power to the filaments to counteract this. That's easier in the
    case of control gear which is fully powered and has some type of
    dimming input signal. It's harder for control gear which is
    just seeing its own supply being dimmed. So I think the bottom
    line is that it's going to depend on the quality of the control
    gear.
     
  8. James Sweet

    James Sweet Guest


    Power consumption does drop as you dim an incandescent, but not nearly as
    fast as light output, so the savings are marginal, it does provide a nice
    mood though.

    You can get dimmable CFLs, they cost more and are harder to find, and they
    tend to flicker if used exclusively on a dimmer designed for incandescents.

    I use CFLs throughout most of my house, and have halogena bulbs I got on
    sale in a few lights that are on dimmers.
     
  9. Guest

    | Power consumption does drop as you dim an incandescent, but not nearly as
    | fast as light output, so the savings are marginal, it does provide a nice
    | mood though.

    At the lower temperature, much of the "light" shifts into the infra-red.
    The total output is the same as the input, but more of it is unusable as
    visual light. This is what I dislike of dimmers.
     
  10. Adrian C

    Adrian C Guest

    I've melted parts of an LED with a soldering iron and am still here and
    am feeling dsGF G..... <CARRIER LOST AT 11000KBPS>
     
  11. Does a halogen use less energy than a regular light bulb?

    I know they get very hot, and they make loads of light, but I was not
    thinking they would be cheaper to operate. I usppose if a halogen rated ar
    50W makes as much or more light than a standard bulb rated at 100W, then
    that alone would result in an energy saving ...
     
  12. What does that mean to mere mortals?

    You are waaaay over my head on that one.
     

  13. Does that mean that as a practical matter, the light output decreases faster
    than the energy consumption? For example, I reduce 75% of the light but only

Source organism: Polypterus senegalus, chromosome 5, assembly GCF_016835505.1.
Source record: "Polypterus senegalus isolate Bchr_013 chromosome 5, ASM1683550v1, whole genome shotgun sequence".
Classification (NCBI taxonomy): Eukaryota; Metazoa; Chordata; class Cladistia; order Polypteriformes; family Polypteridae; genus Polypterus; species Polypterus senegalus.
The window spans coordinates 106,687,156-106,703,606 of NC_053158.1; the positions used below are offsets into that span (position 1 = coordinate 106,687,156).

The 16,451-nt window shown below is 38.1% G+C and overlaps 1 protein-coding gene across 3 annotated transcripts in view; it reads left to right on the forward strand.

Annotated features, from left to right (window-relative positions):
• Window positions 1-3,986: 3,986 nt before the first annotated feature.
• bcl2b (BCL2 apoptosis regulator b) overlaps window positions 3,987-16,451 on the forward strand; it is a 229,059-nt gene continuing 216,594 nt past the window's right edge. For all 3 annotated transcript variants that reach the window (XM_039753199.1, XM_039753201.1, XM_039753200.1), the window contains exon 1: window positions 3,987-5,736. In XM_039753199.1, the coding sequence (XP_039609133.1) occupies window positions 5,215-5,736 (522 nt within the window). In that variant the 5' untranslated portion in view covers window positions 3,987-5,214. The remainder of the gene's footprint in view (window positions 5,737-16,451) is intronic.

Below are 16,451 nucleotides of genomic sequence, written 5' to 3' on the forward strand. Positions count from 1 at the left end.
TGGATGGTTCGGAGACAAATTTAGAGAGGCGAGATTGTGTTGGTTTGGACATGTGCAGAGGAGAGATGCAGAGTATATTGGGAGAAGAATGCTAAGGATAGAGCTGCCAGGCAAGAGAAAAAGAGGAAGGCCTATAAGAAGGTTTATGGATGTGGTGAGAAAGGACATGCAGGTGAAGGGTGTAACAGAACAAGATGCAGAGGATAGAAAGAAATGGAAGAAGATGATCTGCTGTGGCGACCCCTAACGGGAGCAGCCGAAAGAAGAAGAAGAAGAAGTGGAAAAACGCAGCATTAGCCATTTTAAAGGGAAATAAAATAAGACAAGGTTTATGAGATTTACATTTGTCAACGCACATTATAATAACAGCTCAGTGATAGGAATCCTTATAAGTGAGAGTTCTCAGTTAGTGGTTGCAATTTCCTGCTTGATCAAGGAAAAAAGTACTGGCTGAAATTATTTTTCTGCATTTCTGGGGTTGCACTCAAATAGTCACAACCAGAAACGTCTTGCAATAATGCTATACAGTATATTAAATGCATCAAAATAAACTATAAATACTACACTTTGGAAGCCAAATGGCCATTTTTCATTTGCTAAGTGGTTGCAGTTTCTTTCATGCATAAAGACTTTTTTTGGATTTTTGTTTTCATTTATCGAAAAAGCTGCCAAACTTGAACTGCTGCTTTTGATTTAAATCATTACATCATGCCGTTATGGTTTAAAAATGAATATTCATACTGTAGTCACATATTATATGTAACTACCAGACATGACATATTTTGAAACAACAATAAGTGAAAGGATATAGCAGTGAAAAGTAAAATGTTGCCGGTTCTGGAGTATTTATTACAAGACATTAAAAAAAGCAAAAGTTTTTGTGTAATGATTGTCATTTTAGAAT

25% of the consumption?
     
  14. Palindrome

    Palindrome Guest

    You got it.
     
  15. Palindrome

    Palindrome Guest

    It means that as you dim a lamp, a higher percentage of the light that
    comes out from it isn't visible light. It's still there - but your eyes
    can't use it.
     
  16. Palindrome

    Palindrome Guest

    A 50W halogen lamp uses the same amount of electricity as a 50W regular
    light bulb.
    Unfortunately, it doesn't make "as much or more".
     
  17. James Sweet

    James Sweet Guest


    It depends. When you run a filament hotter, as a halogen lamp allows,
    efficiency improves. As I recall, the Halogena lamps are about the same in
    regards to lumens per watt, but they look nice and last about 3x as long.
    I've never actually had one burn out, though the lights I use them in are on
    relatively little. They have the halogen capsule inside a glass outer bulb
    so they don't get any hotter than a normal lamp. Normally they're a bit
    overpriced, but Home Depot had 3-packs for 99 cents a few years ago so I
    stocked up.
     
  18. charles

    charles Guest

    From use in our village hall, I consider that a 150w halogen gives as much
    light as a 250w tungsten, but this is without using a light meter
     
  19. James Sweet

    James Sweet Guest

    That's quite optimistic.

    It's possible though that the more compact halogen lamp and superior optics
    allows more of the light to be put where you want it, which is as good as
    making more light.
     
  20. Guest

    |
    | |> On Mon, 07 Apr 2008 03:38:05 GMT James Sweet <>
    |> wrote:
    |>
    |> | Power consumption does drop as you dim an incandescent, but not nearly
    |> as
    |> | fast as light output, so the savings are marginal, it does provide a
    |> nice
    |> | mood though.
    |>
    |> At the lower temperature, much of the "light" shifts into the infra-red.
    |> The total output is the same as the input, but more of it is unusable as
    |> visual light. This is what I dislike of dimmers.
    |>
    |
    |
    | Does that mean that as a practical matter, the light output decreases faster
    | than the energy consumption? For example, I reduce 75% of the light but only
    | 25% of the consumption?

    Yes. I don't know that the exact numbers you gave are even close. The
    real formula would be more complex as it needs to account for things like
    the temperature of the filament, its resistance change, how much of the
    spectrum is usable, etc.

    If you only need the light of a 25 watt bulb, a 25 watt bulb is the most
    efficient way to do it within the confines of incandescent technology.
    You can improve on it slightly by using low-voltage halogen bulbs running
    at a higher temperature, at the desired wattage. Other technologies give
    much better efficiency at any given light output target point.

    As for dimming, LEDs are probably the least wasteful at this, when using
    a pulse width modulation. Otherwise, the best way to dim any lighting is
    "diversity switching" (which means, turn on only enough lights to meet
    the desired illumination level and leave the rest all the way off).